Are there widespread iBook G4 failures?

Discussion in 'PowerPC Macs' started by socamx, Apr 13, 2007.

  1. socamx macrumors 6502

    Joined:
    Oct 7, 2004
    #1
    Okay, I'm getting fed up now. My iBook G4 (1 Ghz - October 2003 14 Inch), has yet again, crapped out on me.
    The thing freezes completely, no panic message, nothing written to the logs... just a total screen freeze.
    This is the 4th logic board this thing is on, the original logic board I broke myself and replaced, the last three all suffered from this freezing issue and have been fixed except this current one.

    Now, this last logic board replacement, the 4th, I had done just a week and half ago by DT&T, and just 30 minutes ago, freezing problems ahoy. The first three were done by Apple, but this one was finally out of warranty.
    So I did some googling and found this petition to Apple about this "widespread" problem.

    I want to know, is this really a widespread issue like the iBook G3's?
    Does anyone else have any horror stories or anything to shed some more light into this issue?
     
  2. iW00t macrumors 68040

    iW00t

    Joined:
    Nov 7, 2006
    Location:
    Defenders of Apple Guild
    #2
    Even if there is, if they are out of warranty you are SOL.
     
  3. socamx thread starter macrumors 6502

    Joined:
    Oct 7, 2004
    #3
    That's not the point, I'm not complaining this is out of warranty. I had no problem paying to get it fixed yet again.
    I just want to know if this is a widespread issue (like the iBook G3's before this one) or not because that petition sure makes it sound like it.

    If this really is as big as a problem as the iBook G3's were then Apple should fix their design flaw like they did with the G3's because I don't have the money to buy a new laptop nor the money to continually get this thing fixed (I'm sure this could go for other people too).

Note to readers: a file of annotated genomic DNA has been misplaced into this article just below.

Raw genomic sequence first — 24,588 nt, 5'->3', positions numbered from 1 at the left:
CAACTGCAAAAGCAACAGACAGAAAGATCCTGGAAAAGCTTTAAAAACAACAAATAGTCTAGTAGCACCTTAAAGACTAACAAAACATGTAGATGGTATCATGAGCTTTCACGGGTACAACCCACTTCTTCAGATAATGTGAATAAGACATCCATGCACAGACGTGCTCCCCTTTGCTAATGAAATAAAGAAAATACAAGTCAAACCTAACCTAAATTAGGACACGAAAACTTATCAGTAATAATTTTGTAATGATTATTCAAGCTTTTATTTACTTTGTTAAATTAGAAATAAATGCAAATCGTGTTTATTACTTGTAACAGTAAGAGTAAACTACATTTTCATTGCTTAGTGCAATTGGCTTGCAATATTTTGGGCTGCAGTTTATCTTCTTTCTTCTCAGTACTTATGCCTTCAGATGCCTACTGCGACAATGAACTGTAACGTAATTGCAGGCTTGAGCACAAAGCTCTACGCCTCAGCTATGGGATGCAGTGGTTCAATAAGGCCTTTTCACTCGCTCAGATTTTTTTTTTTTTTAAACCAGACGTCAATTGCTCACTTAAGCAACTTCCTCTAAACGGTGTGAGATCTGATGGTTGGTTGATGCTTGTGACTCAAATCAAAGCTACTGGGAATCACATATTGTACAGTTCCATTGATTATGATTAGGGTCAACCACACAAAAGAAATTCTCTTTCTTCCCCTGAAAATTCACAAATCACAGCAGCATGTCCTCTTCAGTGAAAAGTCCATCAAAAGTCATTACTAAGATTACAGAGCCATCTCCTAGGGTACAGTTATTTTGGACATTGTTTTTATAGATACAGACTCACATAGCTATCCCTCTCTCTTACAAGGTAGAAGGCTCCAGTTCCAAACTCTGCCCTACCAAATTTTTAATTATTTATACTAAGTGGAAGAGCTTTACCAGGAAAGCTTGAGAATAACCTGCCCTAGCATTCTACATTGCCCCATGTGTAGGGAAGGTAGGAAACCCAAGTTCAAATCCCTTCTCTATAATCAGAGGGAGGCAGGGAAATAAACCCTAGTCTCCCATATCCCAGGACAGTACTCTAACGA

4. scaredpoet macrumors 604

    scaredpoet

    Joined:
    Apr 6, 2007
    #4
    Rule #1 of online petitions: Every petition that seeks to compel a manufacturer to fix a defect will always characterize it as "widespread." They have to to justify the petition's existence. It doesn't matter if the issue really is widespread or not.

    Rule #2 of online petitions: They never work.

    What DOES work is leaning on Apple tech support as much as possible, complaining about the issue and seeing what they will do for you. In many cases (at least outside of the world of Apple), a warranty "repair" that continually breaks is not considered a true "repair," and depending on how far you're willing to take this matter, you could argue the point that Apple has an obligation to ensure the original warranty repair was a permanent fix... even if it takes them until after the warranty has expired to ensure that. the issue here isn't about whether thousands or even hundreds of thousands of other people are having the same problem. The pertinent issue is whether Apple is willing to make things right with you.

    On the other hand, I'm not sure how old your G4 iBook is. If it's quite old (say past three years), then the argument could be made that its reasonable useful life has passed. In fact, Apple has made that point quite often with older hardware.
     
  5. socamx thread starter macrumors 6502

    Joined:
    Oct 7, 2004
    #5
    What I'm curious to know about this point is how long after the last iBook G3's were continued did Apple start that repair program?
    Didn't Apple continued it for quite some time after the program started.
    From what I remember there were constant failures after the 1 year warranty was up.

    Either way I am just wondering if there are "stories" out there like mine or if I'm just getting the shaft multiple times out of bad luck.
     
  6. NuDarwin macrumors member

    NuDarwin

    Joined:
    Mar 26, 2007
    #6
    no. there is no widespread problem. ibg4's are no more vulnerable to defects than most other mac's, but my advice would be to call up Apple and SHOUT VERY LOUDLY. it's incredibly mean to the person on the other end of the line, but you may actually have a good shot of getting the repair done free. Make sure that they understand that you've had 4 logic boards in this machine.
     

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